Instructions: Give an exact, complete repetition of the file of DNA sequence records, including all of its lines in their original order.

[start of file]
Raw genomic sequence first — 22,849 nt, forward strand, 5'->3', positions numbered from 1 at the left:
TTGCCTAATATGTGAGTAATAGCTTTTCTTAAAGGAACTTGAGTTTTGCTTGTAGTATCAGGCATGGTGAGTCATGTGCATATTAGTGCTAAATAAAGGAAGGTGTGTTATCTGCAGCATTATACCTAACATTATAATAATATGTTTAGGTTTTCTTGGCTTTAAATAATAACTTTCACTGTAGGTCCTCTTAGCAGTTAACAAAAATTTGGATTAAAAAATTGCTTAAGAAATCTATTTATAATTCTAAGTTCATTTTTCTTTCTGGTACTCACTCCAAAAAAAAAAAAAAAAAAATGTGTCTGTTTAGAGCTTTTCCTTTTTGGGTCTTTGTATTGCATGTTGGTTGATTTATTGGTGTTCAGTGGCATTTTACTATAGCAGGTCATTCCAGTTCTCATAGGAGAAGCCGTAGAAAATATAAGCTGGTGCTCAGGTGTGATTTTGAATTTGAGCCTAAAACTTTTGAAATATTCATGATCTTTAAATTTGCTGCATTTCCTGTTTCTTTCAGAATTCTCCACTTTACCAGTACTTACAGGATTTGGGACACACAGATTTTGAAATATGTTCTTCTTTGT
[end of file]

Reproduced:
Raw genomic sequence first — 22,849 nt, forward strand, 5'->3', positions numbered from 1 at the left:
TTGCCTAATATGTGAGTAATAGCTTTTCTTAAAGGAACTTGAGTTTTGCTTGTAGTATCAGGCATGGTGAGTCATGTGCATATTAGTGCTAAATAAAGGAAGGTGTGTTATCTGCAGCATTATACCTAACATTATAATAATATGTTTAGGTTTTCTTGGCTTTAAATAATAACTTTCACTGTAGGTCCTCTTAGCAGTTAACAAAAATTTGGATTAAAAAATTGCTTAAGAAATCTATTTATAATTCTAAGTTCATTTTTCTTTCTGGTACTCACTCCAAAAAAAAAAAAAAAAAAATGTGTCTGTTTAGAGCTTTTCCTTTTTGGGTCTTTGTATTGCATGTTGGTTGATTTATTGGTGTTCAGTGGCATTTTACTATAGCAGGTCATTCCAGTTCTCATAGGAGAAGCCGTAGAAAATATAAGCTGGTGCTCAGGTGTGATTTTGAATTTGAGCCTAAAACTTTTGAAATATTCATGATCTTTAAATTTGCTGCATTTCCTGTTTCTTTCAGAATTCTCCACTTTACCAGTACTTACAGGATTTGGGACACACAGATTTTGAAATATGTTCTTCTTTGT